Take the 2-minute tour ×
Stack Overflow is a question and answer site for professional and enthusiast programmers. It's 100% free, no registration required.

I am having two Vectors (X,Y,Z), one above Y=0 and one below Y=0. I want to find the Vector (X,Y,Z) where the line between the two original vectors intersects with the Y=0 level. How do I do that?

Example Point A:

X = -43.54235
Y = 95.2679138
Z = -98.2120361

Example Point B:

X = -43.54235
Y = 97.23531
Z = -96.24464

These points read from two UnProjections from a users click and I'm trying to target the unprojection to Y=0.

(I found 3D line plane intersection, with simple plane but didn't understand the accepted answer as it's for 2D)

share|improve this question
add comment

2 Answers 2

up vote 3 down vote accepted

I suspect that by two vectors, you really mean two points, and want to intersect the line connecting those two points with the plane defined by Y=0.

If that's the case, then you could use the definition of a line between two points:

<A + (D - A)*u, B + (E - B)*u, C + (F - C)*u>

Where <A,B,C> is one of your points and <D,E,F> is the other point. u is an undefined scalar that is used to calculate the points along this line.

Since you're intersecting this line with the plane Y=0, you simply need to find the point on the line where the "Y" segment is 0.

Specifically, solve for u in B + (E - B)*u = 0, and then feed that back into the original line equation to find the X and Z components.

share|improve this answer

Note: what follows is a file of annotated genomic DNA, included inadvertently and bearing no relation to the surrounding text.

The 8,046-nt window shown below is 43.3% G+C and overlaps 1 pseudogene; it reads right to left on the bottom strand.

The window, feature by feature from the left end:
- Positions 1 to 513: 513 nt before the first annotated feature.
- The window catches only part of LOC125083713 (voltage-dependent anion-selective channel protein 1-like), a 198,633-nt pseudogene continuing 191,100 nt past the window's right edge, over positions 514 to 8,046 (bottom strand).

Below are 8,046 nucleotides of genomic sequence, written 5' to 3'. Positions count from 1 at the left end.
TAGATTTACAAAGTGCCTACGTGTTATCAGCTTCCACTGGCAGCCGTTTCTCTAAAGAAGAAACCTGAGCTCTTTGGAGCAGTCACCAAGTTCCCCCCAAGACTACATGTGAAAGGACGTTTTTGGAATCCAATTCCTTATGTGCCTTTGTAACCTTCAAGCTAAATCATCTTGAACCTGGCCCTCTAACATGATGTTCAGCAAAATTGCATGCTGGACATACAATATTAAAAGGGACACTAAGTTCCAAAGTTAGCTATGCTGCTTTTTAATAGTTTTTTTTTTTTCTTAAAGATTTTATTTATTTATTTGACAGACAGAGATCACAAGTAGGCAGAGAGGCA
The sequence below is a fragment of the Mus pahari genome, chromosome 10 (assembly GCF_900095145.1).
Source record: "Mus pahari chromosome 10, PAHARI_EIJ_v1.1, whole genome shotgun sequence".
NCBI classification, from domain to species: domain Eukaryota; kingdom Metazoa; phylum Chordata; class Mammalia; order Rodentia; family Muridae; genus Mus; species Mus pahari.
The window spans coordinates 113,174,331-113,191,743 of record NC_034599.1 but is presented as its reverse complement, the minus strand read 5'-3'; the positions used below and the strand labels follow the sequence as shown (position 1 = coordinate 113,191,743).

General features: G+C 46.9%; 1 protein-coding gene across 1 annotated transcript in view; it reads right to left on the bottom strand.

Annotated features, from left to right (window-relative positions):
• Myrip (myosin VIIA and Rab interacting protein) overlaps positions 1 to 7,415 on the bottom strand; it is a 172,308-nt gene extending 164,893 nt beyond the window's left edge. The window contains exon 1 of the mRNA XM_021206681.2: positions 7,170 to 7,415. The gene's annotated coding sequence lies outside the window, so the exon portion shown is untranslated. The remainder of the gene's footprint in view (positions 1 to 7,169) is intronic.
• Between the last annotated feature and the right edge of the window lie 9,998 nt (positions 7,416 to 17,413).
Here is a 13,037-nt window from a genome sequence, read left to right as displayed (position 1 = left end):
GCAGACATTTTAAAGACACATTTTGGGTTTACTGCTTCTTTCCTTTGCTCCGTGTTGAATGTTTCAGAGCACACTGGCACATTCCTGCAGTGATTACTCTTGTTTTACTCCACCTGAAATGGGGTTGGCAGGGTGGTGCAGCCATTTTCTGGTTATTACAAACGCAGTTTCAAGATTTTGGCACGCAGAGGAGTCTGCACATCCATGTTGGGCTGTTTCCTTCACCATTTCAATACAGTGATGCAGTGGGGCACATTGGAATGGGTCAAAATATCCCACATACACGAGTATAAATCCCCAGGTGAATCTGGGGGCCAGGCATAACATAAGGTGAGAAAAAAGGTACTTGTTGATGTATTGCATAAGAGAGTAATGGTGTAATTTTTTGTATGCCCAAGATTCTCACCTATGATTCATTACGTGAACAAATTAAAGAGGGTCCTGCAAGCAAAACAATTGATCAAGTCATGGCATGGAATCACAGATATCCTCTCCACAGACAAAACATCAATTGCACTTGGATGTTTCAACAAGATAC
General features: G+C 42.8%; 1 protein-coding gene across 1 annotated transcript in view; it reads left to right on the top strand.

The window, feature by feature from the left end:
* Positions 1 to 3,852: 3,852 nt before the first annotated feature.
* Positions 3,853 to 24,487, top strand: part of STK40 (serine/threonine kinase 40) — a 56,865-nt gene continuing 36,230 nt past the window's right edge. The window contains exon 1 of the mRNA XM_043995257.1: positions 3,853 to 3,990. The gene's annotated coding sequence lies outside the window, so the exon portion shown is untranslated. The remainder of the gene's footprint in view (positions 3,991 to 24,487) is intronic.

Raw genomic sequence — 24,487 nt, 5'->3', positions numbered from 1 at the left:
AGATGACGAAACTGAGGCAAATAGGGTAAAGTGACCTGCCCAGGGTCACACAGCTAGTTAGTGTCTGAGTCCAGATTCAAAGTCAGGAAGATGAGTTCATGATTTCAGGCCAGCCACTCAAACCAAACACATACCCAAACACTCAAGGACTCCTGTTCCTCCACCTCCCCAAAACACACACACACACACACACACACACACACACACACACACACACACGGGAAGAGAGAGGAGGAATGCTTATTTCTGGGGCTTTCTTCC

I don't understand. How do I define the line when I don't know u yet? Additionaly, how would I apply that scalar in case I eventually got it? –  Cobra_Fast Dec 7 '10 at 23:20
    
u is an unknown; let me try to put it this way: A line could be thought of as just a bunch of points that "line" up. Right? u is the way of finding any specific point on the line you're looking for. And you're trying to find the single point that lies on the Y=0 plane. Once you have u (which can be found because you know you want the value of u that makes your Y=0 clause true), just substitute into A + (D - A)*u to get X, or into C + (F - C)*u to get Z. –  Walt W Dec 7 '10 at 23:26
    
I don't see how I would be getting the scalar for Y=0 from -B / (E - B). Currently it looks like that scalar scales farer away from Y=0 than closer to it. –  Cobra_Fast Dec 7 '10 at 23:46
    
If you use u = -B / (E - B) and substitute that into your original point-on-a-line equation <A + (D - A)*u, B + (E - B)*u, C + (F - C)*u>, you'll end up with the point on the line between your two points that intersects at Y=0. –  Walt W Dec 7 '10 at 23:49
    
From a visual standpoint, your u value is how far "between" your two points the intersection with Y=0 occurs at. For instance, if u=0, then <A,B,C> is at Y=0. If u=1, then <D,E,F> is at Y=0. If u=0.5, then Y=0 is exactly between the two points. If u=2.0, then Y=0 is closer to your second point, but is an extra length away that is equal to and in the direction of the distance between your points. The buzzword for this is "interpolation". –  Walt W Dec 7 '10 at 23:51
show 4 more comments

The equation for the line is

(x–x1)/(x2–x1)  = (y–y1)/(y2–y1) = (z–z1)/(z2–z1)  

So making y=0 yields your coordinates for the intersection.

x = -y1 * (x2-x1)/(y2-y1) + x1 

and

z = -y1 * (z2-z1) /(y2-y1) + z1 
share|improve this answer
    
Shouldn't float z = -y1 * (z2 - z1) / (y2 - y1) + z1;? –  user8709 Mar 22 at 6:32
    
@user8709 Yup. Thanks. Corrected –  belisarius Mar 26 at 12:11
add comment

Your Answer

 
discard

By posting your answer, you agree to the privacy policy and terms of service.

Not the answer you're looking for? Browse other questions tagged or ask your own question.